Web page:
The title of this post produces three possibilities, which in turn produce food for thought and worries to academic librarians. The three possibilities: a. The Librarian Liaison species will extinct; b. The Librarian Liaison role is going to be the same; and c. The Librarian Liaison species is going to mutate to something that will be able to adopt to the online environment. I find it really easy to discard the first two possibilities and go with the third, but I need to justify the choice. Let me start by saying that I am not worried about the future of the Academic Librarian Liaison, which is a role that I would like to play in the future more than anything else in the realm of Librarianship. Of course, Liaisons will have to and will adopt. In fact, they have already adopted.
Technology is part of LIS education and the technology requirements for any librarian in any type of library have increased. All librarians work in both physical and online environments. This means that technology and the online environment are not reasons for the Liaison species to extinct. To take the issue further, regardless of the type of environment (physical or online), the Liaison’s role to interact with the faculty and bring together the library and the departments cannot change. Decisions in the area of collection development and curriculum strengthening must be made by both sides in full collaboration. Finally, the Librarian Liaison provides information literacy instruction and assists the faculty in creating instructional modules for the online and physical class. The latter brings us back to the technology requirements and the mutation of the Liaison species that I mentioned earlier. Instructional Technology is the future and the Academic Librarians Liaisons are already part of this future.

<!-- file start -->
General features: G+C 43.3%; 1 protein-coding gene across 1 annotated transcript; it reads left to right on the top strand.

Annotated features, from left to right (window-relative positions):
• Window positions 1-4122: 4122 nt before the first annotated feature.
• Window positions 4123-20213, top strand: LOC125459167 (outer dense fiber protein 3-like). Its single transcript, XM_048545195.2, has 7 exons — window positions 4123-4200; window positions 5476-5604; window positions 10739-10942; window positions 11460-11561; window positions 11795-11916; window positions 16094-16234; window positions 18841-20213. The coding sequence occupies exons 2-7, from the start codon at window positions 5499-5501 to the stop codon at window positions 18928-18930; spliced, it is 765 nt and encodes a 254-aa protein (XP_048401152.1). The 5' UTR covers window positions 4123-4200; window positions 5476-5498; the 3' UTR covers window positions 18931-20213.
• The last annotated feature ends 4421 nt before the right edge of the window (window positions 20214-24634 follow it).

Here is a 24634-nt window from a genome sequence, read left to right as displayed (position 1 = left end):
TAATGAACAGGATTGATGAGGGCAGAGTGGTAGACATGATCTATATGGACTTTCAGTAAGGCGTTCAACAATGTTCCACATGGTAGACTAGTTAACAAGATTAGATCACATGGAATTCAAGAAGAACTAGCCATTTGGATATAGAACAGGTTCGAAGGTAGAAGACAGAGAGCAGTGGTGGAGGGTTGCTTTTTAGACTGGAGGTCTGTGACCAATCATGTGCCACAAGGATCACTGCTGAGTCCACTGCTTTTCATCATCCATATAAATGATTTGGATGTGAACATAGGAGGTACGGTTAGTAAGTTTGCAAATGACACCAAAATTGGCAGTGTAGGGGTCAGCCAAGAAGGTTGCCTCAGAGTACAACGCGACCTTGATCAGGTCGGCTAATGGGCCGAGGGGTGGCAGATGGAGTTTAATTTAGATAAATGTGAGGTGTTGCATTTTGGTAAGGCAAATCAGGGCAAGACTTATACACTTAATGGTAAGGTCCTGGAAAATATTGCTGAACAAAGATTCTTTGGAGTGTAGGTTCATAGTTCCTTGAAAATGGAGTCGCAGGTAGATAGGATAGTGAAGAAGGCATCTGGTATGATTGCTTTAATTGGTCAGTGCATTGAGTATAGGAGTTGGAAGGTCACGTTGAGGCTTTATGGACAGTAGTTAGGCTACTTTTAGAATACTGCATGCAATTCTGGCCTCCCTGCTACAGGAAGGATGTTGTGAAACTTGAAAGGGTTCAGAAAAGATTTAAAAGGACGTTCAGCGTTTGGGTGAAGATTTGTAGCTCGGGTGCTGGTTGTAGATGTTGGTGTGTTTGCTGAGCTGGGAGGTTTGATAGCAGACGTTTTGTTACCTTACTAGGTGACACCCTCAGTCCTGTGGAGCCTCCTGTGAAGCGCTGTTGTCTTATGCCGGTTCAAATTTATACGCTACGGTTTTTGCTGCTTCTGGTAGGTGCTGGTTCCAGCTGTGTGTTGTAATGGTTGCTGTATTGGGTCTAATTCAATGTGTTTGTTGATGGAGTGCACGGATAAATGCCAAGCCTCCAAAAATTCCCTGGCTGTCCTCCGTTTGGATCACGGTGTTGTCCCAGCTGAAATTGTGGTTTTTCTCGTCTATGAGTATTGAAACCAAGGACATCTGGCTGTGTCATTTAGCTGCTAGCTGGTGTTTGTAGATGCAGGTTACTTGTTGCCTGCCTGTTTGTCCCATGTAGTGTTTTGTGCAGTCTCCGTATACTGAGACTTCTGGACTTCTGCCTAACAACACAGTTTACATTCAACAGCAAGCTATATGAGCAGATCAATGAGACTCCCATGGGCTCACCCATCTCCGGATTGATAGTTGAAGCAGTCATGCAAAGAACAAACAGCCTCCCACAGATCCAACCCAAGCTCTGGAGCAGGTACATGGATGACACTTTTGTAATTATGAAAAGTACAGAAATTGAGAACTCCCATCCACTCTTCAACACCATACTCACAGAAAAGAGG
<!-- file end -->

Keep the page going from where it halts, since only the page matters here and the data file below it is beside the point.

Technology has brought changes in our lives, including the workplace. The way humans react to changes causes this road towards change to be a little bumpy and the attitude towards the future to be extremely negative. Let’s not forget the continues negative discussions about the survival of the library. I believe that we must set aside doubts and fears and find the most effective ways to make the road to change more smooth. On the other hand, a little bumpy is good. It helps appreciate and be prepared for what is coming.